QLD Gym Membership - Can I Cancel?

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10 December 2014
Need help!
So I have a 15 month membership with Go Gym. I recently called them to put my membership on hold because my partner lost his job and we couldn't afford it. The lady said that was fine and they put it on hold.
Anyway, I decided I would see if I could cancel the membership because I don't go anymore, so I rang and spoke to a guy and he told me if I wanted to cancel, I would have to pay the remainder fee of my membership which is around $1500 (I pay $50 a fortnight for membership). But then he told me that I was locked into a contract and that I couldn't cancel.

When I signed up to the gym, the lady who signed me up said nothing about being locked into a contract and she even told me if I wanted to change it I could, I never received a copy of a contract, or anything like that. All I got was a piece of paper that says membership agreement and direct debit request service agreement which has terms and conditions on the back, my details, the fees and payments, bank account details and a part at the bottom where all the signatures should be. Her name is there but I haven't signed any of it.

Does that mean they have a copy that does have signatures or would it be the same?
Is there a way to cancel the contract without paying so much?
And if I wasn't informed I was being locked into a contract, is it still legal under contract law?

It's putting a lot of stress on me because I don't know what to do, we literally cant afford it anymore


LawTap Verified
27 May 2014


Hi Shae,

I would request that the gym provide you with a copy of your contract. That way you can see whether you actually signed an agreement or not and read all the terms yourself. You may be able to find an out for yourself. If you did not sign a copy of the agreement at the time you signed up, it won't simply mean there is no agreement between you, however it will mean that any terms that were not brought to your attention and you didn't know about may not be enforceable. Once you sign something you are taken to agree to it no matter whether or not you read it. That's the risk you take if you don't read a contract before signing it.

Gym memberships are much like phone contracts now - there will be a minimum membership period, after which you are able to stop. And you are unable to cancel without paying out the contract. I don't know whether this would be considered "unfair" at law - or whether you would succeed in having a court overturning it. However, you can always write them a letter stating that you believe the term is unfair and that you are going to fight it further and explaining your inability to pay and why you consider it to be unfair - based on the information cited on the page Rod referenced above. Otherwise you may wish to try to negotiate a settlement with them - i.e. offer to pay them 6 months worth of membership fees, otherwise you will fight it all the way to court. They may wish to cut their losses and accept it, or they may simply turn it over to a debt collector to pursue you. In my experience gym's are pretty cut throat with this type of thing cause it happens all the time.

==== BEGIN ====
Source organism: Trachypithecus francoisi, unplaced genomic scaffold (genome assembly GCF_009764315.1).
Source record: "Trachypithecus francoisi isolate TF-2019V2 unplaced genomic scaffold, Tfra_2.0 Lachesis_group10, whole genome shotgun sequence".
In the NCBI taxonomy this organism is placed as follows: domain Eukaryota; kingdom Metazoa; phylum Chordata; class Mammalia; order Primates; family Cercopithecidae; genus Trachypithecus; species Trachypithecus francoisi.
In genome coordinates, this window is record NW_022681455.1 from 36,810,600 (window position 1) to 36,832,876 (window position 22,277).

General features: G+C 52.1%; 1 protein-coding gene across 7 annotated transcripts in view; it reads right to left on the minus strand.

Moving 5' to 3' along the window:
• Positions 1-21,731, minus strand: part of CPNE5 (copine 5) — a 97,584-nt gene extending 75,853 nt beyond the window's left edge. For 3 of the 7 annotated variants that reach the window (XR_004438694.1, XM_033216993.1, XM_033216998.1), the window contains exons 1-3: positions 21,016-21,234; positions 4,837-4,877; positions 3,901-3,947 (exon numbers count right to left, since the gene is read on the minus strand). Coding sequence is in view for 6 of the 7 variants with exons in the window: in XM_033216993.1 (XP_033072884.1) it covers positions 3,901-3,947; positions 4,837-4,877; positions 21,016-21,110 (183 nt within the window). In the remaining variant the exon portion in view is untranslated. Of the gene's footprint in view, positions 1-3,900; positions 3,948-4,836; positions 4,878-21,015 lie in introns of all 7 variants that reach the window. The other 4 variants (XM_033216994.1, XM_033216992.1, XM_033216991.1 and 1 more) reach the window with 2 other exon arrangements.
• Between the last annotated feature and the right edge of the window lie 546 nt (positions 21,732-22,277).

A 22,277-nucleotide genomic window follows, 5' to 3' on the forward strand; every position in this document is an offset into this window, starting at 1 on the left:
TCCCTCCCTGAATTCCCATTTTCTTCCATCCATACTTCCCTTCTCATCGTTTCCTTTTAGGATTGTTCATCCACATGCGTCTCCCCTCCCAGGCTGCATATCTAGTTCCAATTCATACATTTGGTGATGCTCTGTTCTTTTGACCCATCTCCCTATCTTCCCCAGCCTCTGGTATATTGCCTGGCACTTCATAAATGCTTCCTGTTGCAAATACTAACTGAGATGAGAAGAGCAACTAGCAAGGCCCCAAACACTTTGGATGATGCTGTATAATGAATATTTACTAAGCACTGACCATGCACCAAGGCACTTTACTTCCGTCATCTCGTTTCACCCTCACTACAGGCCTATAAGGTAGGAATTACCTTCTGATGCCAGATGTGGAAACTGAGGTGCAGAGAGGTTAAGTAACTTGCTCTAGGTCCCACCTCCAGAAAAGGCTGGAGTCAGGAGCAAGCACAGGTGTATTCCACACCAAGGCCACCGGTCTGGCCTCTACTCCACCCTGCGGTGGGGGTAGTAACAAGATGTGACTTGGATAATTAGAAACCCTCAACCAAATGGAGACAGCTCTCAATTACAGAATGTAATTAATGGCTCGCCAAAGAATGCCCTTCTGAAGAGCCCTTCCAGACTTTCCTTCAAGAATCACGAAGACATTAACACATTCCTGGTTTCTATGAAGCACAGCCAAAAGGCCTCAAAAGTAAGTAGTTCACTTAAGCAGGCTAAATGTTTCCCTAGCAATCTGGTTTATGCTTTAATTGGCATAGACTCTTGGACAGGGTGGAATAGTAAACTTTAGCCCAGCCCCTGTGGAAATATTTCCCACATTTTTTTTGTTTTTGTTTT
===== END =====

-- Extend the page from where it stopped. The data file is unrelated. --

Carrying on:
Let us know what you find out, once you have a copy of the contract.


Well-Known Member
11 July 2014
Yes first read carefully your contract, as Sophea suggests

Second, please review this thread, which was in response to a LawAnswers user who wished to cancel her gym contract in NSW (noted that you are in Qld, however you can still use this argument). The thread is partly extracted below:


"If the terms overleaf are especially onerous, these might amount to unfair contract terms. The Australian Consumer Law (the ACL, which is set out in Schedule 2 to the Competition and Consumer Act 2010 (Cth)) includes provisions which deal with unfair contract terms in consumer contracts

Your query indicates that you are in NSW [or in your case shae, Qld], however since the ACL applies nationally it's still worth looking at the Consumer Affairs Victoria detailed information on 'Examples of unfair terms in health and fitness contracts' (goo.gl/GF4nCK). You can scroll down to 'Terms that penalise consumers for terminating memberships' and see if the relevant clause in your contract mirrors any of these examples"


Note that the website describes unfair contract terms as those which are
  • not reasonably necessary to protect the business
  • would cause detriment (financial or otherwise) to a consumer

How many months remain on your 15th month contract (let's say, X)? You might ask the gym, 'how can X months payment be reasonably considered as appropriate to protect the legitimate business interests of the gym?'

That's a lot of information to take in. Let us know if you'd like us to go over it again. And keep us updated on your progress please!

Get on the phone to the gym and let us know how it goes